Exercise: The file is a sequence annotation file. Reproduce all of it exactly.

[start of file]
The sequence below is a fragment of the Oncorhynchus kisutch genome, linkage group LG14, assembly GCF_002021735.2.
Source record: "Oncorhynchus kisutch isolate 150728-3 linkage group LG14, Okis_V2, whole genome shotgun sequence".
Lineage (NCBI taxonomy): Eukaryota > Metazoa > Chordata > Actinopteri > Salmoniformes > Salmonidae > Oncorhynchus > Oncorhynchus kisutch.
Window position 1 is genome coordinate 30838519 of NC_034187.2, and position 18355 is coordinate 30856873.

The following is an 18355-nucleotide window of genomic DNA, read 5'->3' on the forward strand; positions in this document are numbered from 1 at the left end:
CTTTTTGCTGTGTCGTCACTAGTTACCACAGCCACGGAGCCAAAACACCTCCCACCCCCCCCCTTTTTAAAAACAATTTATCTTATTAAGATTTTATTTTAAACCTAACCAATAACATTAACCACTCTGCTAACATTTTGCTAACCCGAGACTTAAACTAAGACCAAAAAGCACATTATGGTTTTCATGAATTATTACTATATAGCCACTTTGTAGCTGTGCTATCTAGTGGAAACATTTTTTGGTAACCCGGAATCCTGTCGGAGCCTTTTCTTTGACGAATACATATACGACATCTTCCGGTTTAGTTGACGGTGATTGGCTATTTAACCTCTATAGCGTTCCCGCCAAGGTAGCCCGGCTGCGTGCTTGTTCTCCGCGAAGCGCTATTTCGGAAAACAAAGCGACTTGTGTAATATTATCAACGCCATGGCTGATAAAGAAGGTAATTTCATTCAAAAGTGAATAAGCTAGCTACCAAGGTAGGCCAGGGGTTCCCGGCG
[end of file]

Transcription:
The sequence below is a fragment of the Oncorhynchus kisutch genome, linkage group LG14, assembly GCF_002021735.2.
Source record: "Oncorhynchus kisutch isolate 150728-3 linkage group LG14, Okis_V2, whole genome shotgun sequence".
Lineage (NCBI taxonomy): Eukaryota > Metazoa > Chordata > Actinopteri > Salmoniformes > Salmonidae > Oncorhynchus > Oncorhynchus kisutch.
Window position 1 is genome coordinate 30838519 of NC_034187.2, and position 18355 is coordinate 30856873.

The following is an 18355-nucleotide window of genomic DNA, read 5'->3' on the forward strand; positions in this document are numbered from 1 at the left end:
CTTTTTGCTGTGTCGTCACTAGTTACCACAGCCACGGAGCCAAAACACCTCCCACCCCCCCCCTTTTTAAAAACAATTTATCTTATTAAGATTTTATTTTAAACCTAACCAATAACATTAACCACTCTGCTAACATTTTGCTAACCCGAGACTTAAACTAAGACCAAAAAGCACATTATGGTTTTCATGAATTATTACTATATAGCCACTTTGTAGCTGTGCTATCTAGTGGAAACATTTTTTGGTAACCCGGAATCCTGTCGGAGCCTTTTCTTTGACGAATACATATACGACATCTTCCGGTTTAGTTGACGGTGATTGGCTATTTAACCTCTATAGCGTTCCCGCCAAGGTAGCCCGGCTGCGTGCTTGTTCTCCGCGAAGCGCTATTTCGGAAAACAAAGCGACTTGTGTAATATTATCAACGCCATGGCTGATAAAGAAGGTAATTTCATTCAAAAGTGAATAAGCTAGCTACCAAGGTAGGCCAGGGGTTCCCGGCG